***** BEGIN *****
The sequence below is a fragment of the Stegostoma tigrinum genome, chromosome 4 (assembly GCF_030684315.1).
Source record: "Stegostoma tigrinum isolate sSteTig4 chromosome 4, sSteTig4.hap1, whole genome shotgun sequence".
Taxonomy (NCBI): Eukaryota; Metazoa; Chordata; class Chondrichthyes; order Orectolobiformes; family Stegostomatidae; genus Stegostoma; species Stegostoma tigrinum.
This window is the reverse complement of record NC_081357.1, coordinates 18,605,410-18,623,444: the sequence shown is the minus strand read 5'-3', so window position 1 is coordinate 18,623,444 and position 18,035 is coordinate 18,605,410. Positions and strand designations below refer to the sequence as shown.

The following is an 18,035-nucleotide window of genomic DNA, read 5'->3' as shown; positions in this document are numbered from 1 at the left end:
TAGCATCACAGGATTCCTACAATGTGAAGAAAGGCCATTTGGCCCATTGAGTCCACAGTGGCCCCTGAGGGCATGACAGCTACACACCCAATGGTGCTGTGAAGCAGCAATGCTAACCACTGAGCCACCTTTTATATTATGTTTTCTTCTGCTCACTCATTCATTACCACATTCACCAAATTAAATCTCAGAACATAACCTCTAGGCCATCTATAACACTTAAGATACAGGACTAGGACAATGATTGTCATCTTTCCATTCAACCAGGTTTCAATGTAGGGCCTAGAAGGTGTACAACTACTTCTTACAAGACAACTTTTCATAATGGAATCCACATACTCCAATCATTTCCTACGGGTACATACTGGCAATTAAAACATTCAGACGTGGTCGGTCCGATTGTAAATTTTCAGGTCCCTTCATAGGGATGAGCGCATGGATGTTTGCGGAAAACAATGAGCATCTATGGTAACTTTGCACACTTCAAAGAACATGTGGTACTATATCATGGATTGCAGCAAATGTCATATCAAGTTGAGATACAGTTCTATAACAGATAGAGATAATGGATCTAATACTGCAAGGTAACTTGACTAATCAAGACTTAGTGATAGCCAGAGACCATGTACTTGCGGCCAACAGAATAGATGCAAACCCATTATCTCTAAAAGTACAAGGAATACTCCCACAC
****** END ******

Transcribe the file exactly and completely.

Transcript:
The sequence below is a fragment of the Stegostoma tigrinum genome, chromosome 4 (assembly GCF_030684315.1).
Source record: "Stegostoma tigrinum isolate sSteTig4 chromosome 4, sSteTig4.hap1, whole genome shotgun sequence".
Taxonomy (NCBI): Eukaryota; Metazoa; Chordata; class Chondrichthyes; order Orectolobiformes; family Stegostomatidae; genus Stegostoma; species Stegostoma tigrinum.
This window is the reverse complement of record NC_081357.1, coordinates 18,605,410-18,623,444: the sequence shown is the minus strand read 5'-3', so window position 1 is coordinate 18,623,444 and position 18,035 is coordinate 18,605,410. Positions and strand designations below refer to the sequence as shown.

The following is an 18,035-nucleotide window of genomic DNA, read 5'->3' as shown; positions in this document are numbered from 1 at the left end:
TAGCATCACAGGATTCCTACAATGTGAAGAAAGGCCATTTGGCCCATTGAGTCCACAGTGGCCCCTGAGGGCATGACAGCTACACACCCAATGGTGCTGTGAAGCAGCAATGCTAACCACTGAGCCACCTTTTATATTATGTTTTCTTCTGCTCACTCATTCATTACCACATTCACCAAATTAAATCTCAGAACATAACCTCTAGGCCATCTATAACACTTAAGATACAGGACTAGGACAATGATTGTCATCTTTCCATTCAACCAGGTTTCAATGTAGGGCCTAGAAGGTGTACAACTACTTCTTACAAGACAACTTTTCATAATGGAATCCACATACTCCAATCATTTCCTACGGGTACATACTGGCAATTAAAACATTCAGACGTGGTCGGTCCGATTGTAAATTTTCAGGTCCCTTCATAGGGATGAGCGCATGGATGTTTGCGGAAAACAATGAGCATCTATGGTAACTTTGCACACTTCAAAGAACATGTGGTACTATATCATGGATTGCAGCAAATGTCATATCAAGTTGAGATACAGTTCTATAACAGATAGAGATAATGGATCTAATACTGCAAGGTAACTTGACTAATCAAGACTTAGTGATAGCCAGAGACCATGTACTTGCGGCCAACAGAATAGATGCAAACCCATTATCTCTAAAAGTACAAGGAATACTCCCACAC